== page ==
Yesterday it rained in the morning and the sky wasn’t very colorful. In fact it was pretty much dull, flat gray, but I made a picture anyway, just to see what I could create. The above is what I was able to create by pushing the black and white sliders in LR4 and upping the contrast. I’m often surprised by the amount of detail that exists. For me it’s just another way of making something out of almost nothing.
The more I work with pictures like the above, the better I get at visualizing the possibilities before I take the picture. There is an interesting video by Ansel Adams on the subject of visualization. You can see it by clicking here.
I use to find it difficult to visualize a picture before I made it. I would go out for a walk and not really see anything worth taking a picture of; but later I started picking an area and just taking pictures regardless of what it was. I would then get them up on my computer and work on the compositions by cropping. I would try cropping various sections of a picture and in different aspect ratios. Later I started learning what I could do to enhance the primary visual elements of the scene with LR. The more I did this, the better I got at recognizing the possibilities before actually taking the picture.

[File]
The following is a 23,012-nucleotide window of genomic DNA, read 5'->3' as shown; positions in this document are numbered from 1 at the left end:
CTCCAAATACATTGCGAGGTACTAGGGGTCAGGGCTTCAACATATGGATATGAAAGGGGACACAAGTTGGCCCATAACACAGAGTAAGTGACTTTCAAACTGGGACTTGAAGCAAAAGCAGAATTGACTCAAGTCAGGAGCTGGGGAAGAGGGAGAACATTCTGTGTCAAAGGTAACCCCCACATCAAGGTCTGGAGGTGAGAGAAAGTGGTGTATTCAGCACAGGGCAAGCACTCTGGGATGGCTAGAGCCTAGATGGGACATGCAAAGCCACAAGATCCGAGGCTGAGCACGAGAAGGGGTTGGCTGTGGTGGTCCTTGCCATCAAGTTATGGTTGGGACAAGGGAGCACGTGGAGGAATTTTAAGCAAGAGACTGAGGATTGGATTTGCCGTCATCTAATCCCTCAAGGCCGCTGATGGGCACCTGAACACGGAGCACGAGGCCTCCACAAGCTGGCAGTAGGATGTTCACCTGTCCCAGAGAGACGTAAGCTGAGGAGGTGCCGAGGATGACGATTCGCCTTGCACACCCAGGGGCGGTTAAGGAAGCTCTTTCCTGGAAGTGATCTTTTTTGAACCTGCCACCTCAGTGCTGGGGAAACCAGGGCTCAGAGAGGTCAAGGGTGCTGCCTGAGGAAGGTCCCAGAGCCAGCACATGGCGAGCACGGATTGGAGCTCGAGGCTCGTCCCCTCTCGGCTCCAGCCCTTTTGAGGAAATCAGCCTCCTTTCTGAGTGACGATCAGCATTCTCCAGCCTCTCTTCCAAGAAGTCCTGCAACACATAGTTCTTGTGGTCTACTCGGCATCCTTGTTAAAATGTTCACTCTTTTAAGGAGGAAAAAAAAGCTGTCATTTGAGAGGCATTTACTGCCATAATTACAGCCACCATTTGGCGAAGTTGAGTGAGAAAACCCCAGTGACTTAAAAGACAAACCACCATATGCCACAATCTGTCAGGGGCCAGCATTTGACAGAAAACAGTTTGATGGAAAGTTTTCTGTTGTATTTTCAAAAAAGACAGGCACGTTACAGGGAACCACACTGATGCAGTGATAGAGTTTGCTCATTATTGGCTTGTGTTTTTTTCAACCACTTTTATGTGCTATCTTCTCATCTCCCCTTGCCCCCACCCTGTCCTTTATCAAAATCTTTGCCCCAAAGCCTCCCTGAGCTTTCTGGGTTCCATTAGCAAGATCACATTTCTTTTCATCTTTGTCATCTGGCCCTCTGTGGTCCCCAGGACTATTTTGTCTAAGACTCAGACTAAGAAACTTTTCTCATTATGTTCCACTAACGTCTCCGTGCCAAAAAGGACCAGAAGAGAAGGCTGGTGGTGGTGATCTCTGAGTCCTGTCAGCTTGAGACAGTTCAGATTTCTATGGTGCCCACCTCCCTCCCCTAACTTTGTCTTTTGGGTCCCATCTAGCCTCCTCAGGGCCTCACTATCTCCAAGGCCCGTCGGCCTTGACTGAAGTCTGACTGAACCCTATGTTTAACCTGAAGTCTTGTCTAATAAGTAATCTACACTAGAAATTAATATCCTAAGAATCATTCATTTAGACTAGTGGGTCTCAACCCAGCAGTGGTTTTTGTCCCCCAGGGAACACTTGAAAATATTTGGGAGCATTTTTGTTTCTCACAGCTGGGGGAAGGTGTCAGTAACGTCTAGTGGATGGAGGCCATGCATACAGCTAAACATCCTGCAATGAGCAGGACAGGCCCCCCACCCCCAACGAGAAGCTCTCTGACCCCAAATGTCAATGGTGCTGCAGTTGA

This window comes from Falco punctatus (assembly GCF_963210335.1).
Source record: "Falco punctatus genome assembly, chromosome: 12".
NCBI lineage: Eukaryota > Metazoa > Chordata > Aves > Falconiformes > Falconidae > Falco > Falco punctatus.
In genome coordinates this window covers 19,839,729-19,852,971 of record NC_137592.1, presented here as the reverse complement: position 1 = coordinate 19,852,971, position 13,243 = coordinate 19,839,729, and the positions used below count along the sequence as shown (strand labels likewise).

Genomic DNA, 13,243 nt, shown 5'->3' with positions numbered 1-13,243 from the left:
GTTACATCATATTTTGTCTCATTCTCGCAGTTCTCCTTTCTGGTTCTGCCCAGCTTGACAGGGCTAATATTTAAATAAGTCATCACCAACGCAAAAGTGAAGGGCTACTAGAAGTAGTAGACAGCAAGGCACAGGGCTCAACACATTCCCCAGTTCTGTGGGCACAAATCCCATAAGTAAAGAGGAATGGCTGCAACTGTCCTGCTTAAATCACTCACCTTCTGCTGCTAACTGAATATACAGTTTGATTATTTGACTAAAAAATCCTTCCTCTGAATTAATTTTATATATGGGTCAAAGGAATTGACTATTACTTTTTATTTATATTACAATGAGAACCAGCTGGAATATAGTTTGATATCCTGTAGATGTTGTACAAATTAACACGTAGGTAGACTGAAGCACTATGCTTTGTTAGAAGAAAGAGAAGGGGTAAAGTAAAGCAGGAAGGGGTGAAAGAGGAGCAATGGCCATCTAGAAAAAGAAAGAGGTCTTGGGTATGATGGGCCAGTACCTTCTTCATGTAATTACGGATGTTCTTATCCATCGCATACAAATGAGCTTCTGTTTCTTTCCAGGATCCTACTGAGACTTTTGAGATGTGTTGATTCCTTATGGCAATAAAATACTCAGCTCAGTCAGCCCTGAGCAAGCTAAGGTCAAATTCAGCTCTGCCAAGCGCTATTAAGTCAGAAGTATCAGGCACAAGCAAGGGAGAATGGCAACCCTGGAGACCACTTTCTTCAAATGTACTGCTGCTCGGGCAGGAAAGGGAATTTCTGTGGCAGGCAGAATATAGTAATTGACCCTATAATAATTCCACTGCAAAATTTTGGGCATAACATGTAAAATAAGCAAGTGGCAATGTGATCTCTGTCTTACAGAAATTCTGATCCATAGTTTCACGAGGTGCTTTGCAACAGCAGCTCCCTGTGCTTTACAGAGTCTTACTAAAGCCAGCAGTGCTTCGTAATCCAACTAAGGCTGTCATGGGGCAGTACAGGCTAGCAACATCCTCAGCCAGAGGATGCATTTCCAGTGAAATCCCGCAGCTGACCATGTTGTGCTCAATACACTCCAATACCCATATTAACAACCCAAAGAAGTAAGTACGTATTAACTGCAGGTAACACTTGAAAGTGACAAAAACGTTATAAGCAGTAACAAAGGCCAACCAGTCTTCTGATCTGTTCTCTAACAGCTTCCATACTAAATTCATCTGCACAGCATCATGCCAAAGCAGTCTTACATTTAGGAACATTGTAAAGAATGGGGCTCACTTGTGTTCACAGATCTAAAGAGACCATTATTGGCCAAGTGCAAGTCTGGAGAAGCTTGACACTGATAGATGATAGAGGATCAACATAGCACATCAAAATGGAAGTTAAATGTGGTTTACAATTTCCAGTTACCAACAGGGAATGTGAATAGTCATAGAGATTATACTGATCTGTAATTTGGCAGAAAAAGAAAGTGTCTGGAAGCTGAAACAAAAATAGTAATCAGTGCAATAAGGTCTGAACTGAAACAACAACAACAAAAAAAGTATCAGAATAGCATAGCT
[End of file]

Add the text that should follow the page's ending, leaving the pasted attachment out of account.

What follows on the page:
The primary driver for me pursuing visualization, different photographic styles, etc. was to help me continue to create different pictures from the same areas around my home. It is a real challenge to walk the same paths day after day. I think the first hint I got to try looking at details and showing them differently came from a photographer whose name I forget. I came across a reference that said she had some nice pictures on her blog that she had taken in Hawaii. I noticed that she had been to the same island and areas that I had visited in the past so I was anxious to see how the island had changed. When I looked at her pictures I was surprised. She had taken pictures in the same areas that I had taken pictures yet I didn’t recognize a single thing. It was then that I realized that I had photographed all the standard large landscape views and she hadn’t. She had photographed the small details. I was amazed to see that two people could go to the same area and see totally different things. That realization started me on the way to photographing details whether close by or far away.